The LED upgrade combined with its advanced lighting control system saves the company $400,000 a year on electricity in addition to roughly the same amount received in rebates from PSO.
The result, in addition to the financial savings, is the equivalent to a reduction of CO2 emissions of 3,536 metric tons, 751 fewer passenger cars per year, 397,857 fewer gallons of gas consumed and 3,865,379 fewer pounds of coal consumed.
“In addition to this, we’ve installed more energy efficient HVAC systems, air compressors and building insulation,” said Austin Embry, AAON facility manager.
AAON also has started recovering and recycling the oil used in its sheet metal area.
All of its waste goes to the Covanta Tulsa energy-from-waste facility. That electricity is then sold to PSO who delivers it back to AAON to power its facility.
“We are literally powering our facility with our trash,” Embry said.
Lighting the way
Oklahoma LED, an LED conversion company based in Tulsa, has been helping area businesses and organizations transition to more environmentally friendly and cost-efficient lightning.
Since 2012 it has completed more than 175 projects — including 120 school districts — resulting in about $2 million in annual savings for its customers, said Joe Schrader, who co-owns the company with his wife, Stephanie Schrader.
“In most cases, we help them save an average of 71 percent in energy costs,” he said.
The average lifespan of the LED lights the company uses is 50,000 hours, which means that bulbs should last an average of 15 to 20 years before being replaced. That leads to reduced maintenance costs as well, he added.
“It’s really a miracle of modern technology,” Joe Schrader said.
Oklahoma LED is also a member of Sustainable Tulsa, having sought out the agency for ways to help increase its own sustainability efforts.
Stephanie Schrader said the agency’s Scor3card has helped her company develop a better recycling strategy.
“We go through a lot of cardboard and had been recycling, but we are really trying to up our game with those efforts,” she said.
All the old bulbs and packaging now gets recycled.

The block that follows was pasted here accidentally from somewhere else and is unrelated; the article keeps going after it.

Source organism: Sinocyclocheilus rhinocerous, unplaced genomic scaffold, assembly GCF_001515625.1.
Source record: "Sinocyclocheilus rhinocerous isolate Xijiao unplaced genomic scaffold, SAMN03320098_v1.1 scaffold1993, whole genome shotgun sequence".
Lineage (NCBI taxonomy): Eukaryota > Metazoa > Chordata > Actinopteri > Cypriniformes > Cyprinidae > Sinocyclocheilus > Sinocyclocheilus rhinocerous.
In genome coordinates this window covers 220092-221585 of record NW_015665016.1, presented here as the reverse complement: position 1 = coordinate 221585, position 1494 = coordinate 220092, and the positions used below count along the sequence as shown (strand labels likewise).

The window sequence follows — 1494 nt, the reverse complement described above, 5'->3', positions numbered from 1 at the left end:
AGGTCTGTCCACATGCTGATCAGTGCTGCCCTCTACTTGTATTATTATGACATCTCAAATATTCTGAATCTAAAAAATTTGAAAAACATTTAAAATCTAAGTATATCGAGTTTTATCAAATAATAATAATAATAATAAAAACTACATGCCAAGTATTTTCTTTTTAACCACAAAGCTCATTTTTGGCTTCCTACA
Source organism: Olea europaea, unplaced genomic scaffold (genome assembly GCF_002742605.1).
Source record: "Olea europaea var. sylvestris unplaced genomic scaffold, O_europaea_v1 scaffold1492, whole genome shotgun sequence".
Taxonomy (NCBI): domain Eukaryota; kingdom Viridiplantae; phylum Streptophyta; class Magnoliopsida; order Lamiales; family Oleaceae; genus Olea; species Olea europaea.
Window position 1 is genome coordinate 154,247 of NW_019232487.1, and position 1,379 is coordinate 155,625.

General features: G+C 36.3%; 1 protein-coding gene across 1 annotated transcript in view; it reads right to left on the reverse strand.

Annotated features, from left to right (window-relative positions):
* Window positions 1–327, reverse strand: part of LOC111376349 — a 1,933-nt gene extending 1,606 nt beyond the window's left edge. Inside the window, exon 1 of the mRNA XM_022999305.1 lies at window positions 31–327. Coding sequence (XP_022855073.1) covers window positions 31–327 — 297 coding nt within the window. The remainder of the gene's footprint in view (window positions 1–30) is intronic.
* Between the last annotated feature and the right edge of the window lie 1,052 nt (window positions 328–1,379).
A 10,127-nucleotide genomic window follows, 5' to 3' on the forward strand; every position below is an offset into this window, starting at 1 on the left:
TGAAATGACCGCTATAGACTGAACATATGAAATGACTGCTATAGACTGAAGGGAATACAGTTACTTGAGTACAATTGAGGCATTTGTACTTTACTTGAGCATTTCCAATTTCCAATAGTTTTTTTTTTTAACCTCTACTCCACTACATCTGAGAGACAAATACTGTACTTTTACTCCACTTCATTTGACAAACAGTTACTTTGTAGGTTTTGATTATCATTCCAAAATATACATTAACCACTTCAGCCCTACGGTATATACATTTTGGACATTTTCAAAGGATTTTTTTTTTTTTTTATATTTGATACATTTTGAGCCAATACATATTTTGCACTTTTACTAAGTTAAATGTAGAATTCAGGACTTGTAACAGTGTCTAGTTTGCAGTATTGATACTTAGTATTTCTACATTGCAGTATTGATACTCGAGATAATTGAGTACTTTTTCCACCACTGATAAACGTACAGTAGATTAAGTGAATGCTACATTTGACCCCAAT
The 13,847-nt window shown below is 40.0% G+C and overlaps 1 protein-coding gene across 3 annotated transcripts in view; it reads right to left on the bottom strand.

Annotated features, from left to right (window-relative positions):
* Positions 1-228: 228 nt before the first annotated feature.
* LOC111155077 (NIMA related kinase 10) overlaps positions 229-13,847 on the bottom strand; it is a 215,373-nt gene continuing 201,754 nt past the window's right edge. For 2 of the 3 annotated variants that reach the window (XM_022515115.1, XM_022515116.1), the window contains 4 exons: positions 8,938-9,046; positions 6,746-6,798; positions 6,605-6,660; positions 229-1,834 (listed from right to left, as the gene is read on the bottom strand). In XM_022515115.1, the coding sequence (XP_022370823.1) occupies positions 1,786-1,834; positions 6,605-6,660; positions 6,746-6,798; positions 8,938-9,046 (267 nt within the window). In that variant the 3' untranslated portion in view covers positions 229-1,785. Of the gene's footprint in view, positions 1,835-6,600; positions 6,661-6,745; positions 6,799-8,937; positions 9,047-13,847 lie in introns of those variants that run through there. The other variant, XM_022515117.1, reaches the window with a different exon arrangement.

“When you start looking at how you’re recycling, it’s an eye opener. There are little things you don’t think about being wasteful,” she said. “You start to realize it’s the little changes that can make a big difference.”
More than dollars
Mike Limas, academic and campus services director at Tulsa Community College, is also the college’s sustainability committee chair.
TCC has realized $1.2 million in energy savings during the past two years through efforts such as updating its HVAC units, retrofitting its lighting with LED, installing software that can remotely control lightning and temperatures, and even putting in white rubber roofing that reflects the sunlight.
“We want to assure the citizenry that we are good stewards of our resources and also good environmental stewards,” Limas said.
While the initial impetus for operational efficiencies was a statewide mandate that all agencies cut energy costs by 20 percent by 2020, the college has taken on additional sustainability steps ranging from hosting conferences on sustainability, participating in community outreach efforts and even planting 400 trees across the college’s campuses.
“I think global warming and climate change are topics that may be a little more controversial in this part of the country while more accepted in other parts,” Limas said. “When we talk about sustainability in this part of the country, we talk about operational efficiency and being good community members.
“Through our curriculum and service-learning projects and collaborations we can convey the sense that the relationship between humans and nature has fundamentally changed.”